While Poly Styrene: I am a Cliché is a sensitive expression of one of punk’s most idiosyncratic figures, it mostly ends up feeling standard and disconnected.
Poly Styrene: I am a Cliché is clearly a labor of love. Centered around Poly Styrene, the legendary frontwoman for the British punk band X-Ray Spex, the film is co-directed by Syrene’s own daughter, Celeste Bell. After the death of her mother in 2011, Bell discovered a trove of poems, artwork, and diary entries that Styrene had created during her lifetime. Spurred on by these findings, Bell set out to unearth her mother’s legacy and share her story with others. I am a Cliché is a realization of this, a comprehensive exploration of all facets of Styrene’s life that unfortunately does not live up to her idiosyncrasy.
Styrene was raised in London, living with her mom and siblings. The film details her experience growing up biracial, with feelings of not belonging to any group. We witness Styrene’s life unfold before us, see her success rising as the frontwoman for X-Ray Spex at only 19 years old and feel her disillusionment and anxiety grow when she travels to New York to play. There are some narrative threads introduced that don’t really go anywhere, such as the fling Styrene had for her manager, and while we hear voice-over from her ex-husband, we never hear her talk about him, which distances us from that aspect of her life.
The film mostly follows Styrene’s life through archival footage, including newsreels and concert videos, although it is intercut with footage of Belle following the steps of her mother’s life. She travels from various homes in England all the way to India, recreating Styrene’s own path. We get the sense of Belle attempting to understand the mother that she was largely estranged from, using this documentary to not only honor Styrene’s legacy, but to connect with the person underneath. However, the jumps between Belle’s journey and the contemporary footage of a young Poly Styrene feel unfocused and messy. These two parts of the documentary don’t feel cohesive, leaving the viewer strangely disconnected from the events themselves. There are also moments where other people are providing voice-overs that are paired with b-roll footage that doesn’t drive the documentary forward or provide interesting visuals. These parts similarly feel unmotivated and detached.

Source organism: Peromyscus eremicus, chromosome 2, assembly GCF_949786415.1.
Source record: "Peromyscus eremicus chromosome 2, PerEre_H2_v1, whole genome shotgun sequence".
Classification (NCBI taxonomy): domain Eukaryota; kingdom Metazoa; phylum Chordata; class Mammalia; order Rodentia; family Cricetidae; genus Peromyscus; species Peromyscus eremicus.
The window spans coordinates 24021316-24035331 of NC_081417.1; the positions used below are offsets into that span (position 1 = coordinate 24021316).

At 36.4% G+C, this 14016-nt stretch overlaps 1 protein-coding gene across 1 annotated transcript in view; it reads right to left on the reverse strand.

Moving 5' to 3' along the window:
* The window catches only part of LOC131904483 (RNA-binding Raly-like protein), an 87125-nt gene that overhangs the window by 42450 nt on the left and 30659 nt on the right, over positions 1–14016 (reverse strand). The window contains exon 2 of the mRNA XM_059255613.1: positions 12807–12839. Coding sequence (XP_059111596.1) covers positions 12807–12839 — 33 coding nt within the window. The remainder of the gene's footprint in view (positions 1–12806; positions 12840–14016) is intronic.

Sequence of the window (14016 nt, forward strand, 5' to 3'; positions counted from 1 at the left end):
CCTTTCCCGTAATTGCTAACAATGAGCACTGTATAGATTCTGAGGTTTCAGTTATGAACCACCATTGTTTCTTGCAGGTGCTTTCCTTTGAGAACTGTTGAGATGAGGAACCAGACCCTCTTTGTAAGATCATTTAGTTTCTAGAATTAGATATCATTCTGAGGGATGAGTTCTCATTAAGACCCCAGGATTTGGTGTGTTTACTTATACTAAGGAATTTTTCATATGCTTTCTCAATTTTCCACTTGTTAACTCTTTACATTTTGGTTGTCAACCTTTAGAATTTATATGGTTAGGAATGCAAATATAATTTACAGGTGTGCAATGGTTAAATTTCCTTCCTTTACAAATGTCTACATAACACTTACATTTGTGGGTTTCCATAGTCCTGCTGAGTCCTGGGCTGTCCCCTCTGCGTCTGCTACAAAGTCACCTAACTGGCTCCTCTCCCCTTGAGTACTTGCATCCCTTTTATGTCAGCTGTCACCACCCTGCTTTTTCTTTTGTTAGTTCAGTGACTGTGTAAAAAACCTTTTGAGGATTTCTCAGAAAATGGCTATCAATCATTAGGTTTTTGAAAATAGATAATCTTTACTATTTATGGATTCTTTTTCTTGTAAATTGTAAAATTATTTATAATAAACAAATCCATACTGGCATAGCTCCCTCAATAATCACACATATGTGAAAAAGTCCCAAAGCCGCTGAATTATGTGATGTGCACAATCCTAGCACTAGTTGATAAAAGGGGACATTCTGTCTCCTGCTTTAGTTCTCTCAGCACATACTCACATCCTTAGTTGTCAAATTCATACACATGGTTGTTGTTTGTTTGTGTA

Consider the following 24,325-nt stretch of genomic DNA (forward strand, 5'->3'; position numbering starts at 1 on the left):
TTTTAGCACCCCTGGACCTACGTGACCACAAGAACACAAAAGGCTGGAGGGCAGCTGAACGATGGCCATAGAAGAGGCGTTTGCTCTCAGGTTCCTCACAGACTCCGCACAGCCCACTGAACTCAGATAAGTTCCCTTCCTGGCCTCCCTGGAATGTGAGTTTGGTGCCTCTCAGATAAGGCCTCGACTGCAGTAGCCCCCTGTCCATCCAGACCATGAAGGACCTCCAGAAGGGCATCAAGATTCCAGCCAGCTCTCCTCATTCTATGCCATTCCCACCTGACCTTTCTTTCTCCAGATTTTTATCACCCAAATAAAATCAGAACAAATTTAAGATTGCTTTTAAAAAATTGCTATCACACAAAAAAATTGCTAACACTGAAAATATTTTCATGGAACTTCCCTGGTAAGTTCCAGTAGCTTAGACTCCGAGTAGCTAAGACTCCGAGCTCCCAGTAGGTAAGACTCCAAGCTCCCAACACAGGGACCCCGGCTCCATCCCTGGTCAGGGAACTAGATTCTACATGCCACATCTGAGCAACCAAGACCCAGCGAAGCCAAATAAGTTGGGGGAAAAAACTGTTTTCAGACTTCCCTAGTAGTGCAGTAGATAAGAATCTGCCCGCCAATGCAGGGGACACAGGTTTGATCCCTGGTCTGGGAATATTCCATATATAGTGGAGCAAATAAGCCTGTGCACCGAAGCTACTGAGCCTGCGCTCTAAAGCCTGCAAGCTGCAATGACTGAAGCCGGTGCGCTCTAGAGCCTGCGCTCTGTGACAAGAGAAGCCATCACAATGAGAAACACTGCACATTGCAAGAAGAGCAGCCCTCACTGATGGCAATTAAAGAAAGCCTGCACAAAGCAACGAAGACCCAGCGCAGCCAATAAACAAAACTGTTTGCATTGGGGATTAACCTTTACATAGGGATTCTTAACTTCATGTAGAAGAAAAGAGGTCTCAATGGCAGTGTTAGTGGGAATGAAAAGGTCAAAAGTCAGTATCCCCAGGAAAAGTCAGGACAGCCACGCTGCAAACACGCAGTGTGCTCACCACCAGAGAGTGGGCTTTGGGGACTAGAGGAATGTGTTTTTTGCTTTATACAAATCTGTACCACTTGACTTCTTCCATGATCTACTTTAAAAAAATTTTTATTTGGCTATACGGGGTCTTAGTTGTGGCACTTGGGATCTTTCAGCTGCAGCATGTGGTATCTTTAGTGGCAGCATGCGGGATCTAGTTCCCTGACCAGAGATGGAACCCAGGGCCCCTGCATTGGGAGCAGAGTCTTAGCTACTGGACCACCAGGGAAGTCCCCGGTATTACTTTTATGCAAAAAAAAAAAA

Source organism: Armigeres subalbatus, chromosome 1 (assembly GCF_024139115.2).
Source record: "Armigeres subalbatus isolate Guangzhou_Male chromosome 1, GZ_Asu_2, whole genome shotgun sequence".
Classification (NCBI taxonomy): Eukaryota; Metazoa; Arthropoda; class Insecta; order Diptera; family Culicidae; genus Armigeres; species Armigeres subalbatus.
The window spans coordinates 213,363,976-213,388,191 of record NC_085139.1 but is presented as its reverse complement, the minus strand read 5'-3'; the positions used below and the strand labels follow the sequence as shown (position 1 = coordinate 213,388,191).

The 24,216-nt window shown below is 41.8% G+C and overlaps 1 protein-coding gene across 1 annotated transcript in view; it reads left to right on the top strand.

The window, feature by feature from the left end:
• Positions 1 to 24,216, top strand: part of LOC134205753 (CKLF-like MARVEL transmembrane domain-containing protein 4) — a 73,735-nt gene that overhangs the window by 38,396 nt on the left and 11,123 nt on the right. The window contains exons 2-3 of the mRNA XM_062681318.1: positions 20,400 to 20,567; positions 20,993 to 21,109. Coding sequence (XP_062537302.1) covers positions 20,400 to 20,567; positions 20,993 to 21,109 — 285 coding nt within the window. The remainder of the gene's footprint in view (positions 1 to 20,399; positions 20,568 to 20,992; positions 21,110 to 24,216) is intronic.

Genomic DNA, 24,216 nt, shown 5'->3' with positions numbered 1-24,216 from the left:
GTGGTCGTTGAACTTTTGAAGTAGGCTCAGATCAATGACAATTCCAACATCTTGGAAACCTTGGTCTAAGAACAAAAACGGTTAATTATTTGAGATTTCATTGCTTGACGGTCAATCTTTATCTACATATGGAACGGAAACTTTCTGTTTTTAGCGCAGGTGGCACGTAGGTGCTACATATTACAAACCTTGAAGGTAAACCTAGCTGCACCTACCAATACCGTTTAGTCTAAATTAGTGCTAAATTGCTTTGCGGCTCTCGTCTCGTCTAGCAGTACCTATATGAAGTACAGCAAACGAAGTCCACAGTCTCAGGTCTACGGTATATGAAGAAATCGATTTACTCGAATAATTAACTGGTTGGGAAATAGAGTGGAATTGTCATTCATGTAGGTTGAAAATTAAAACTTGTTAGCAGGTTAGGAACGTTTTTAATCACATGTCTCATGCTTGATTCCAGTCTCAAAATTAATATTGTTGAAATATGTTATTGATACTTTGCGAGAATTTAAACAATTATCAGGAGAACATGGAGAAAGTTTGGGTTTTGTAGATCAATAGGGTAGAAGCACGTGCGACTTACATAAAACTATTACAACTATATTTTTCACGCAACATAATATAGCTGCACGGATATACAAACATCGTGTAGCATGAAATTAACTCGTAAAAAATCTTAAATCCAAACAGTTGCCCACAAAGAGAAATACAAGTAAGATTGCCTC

This feeling of disconnection is exacerbated from the voice-over that Belle performs over the course of the film. Unfortunately, her voice lacks charisma and energy, often sounding monotone. A more passionate voice-over would have energized the film, and part of the strange distance one feels from it partly comes from never seeing Belle actually talk. We hear her and see her, but never see the words come out of her mouth. It’s a seemingly small thing but it leaves the viewer feeling removed from Belle and her words, which is a shame given how intimate and honest she is throughout I am a Cliché.
I am a Cliché shines when it focuses on Poly Styrene and her life. She radiates charm and insight, an immediately compelling figure due in part to her unconventional clothing style and cosmic belief system. She is presented to us in all her complexities and intricacies, the film is not afraid of showing us her dark side, her failings, fears, and mistakes. What is proven by I am a Cliché is that Styrene was an extraordinary figure and is vastly underappreciated by history. As one of the forebears of punk, she helped create a sound that would go on to serve as a massive inspiration to the Riot grrrl movement of the 90s as well as Afropunk. That said, the film itself is often too unfocused and detached to make much of an impact or do justice to its trailblazing central figure.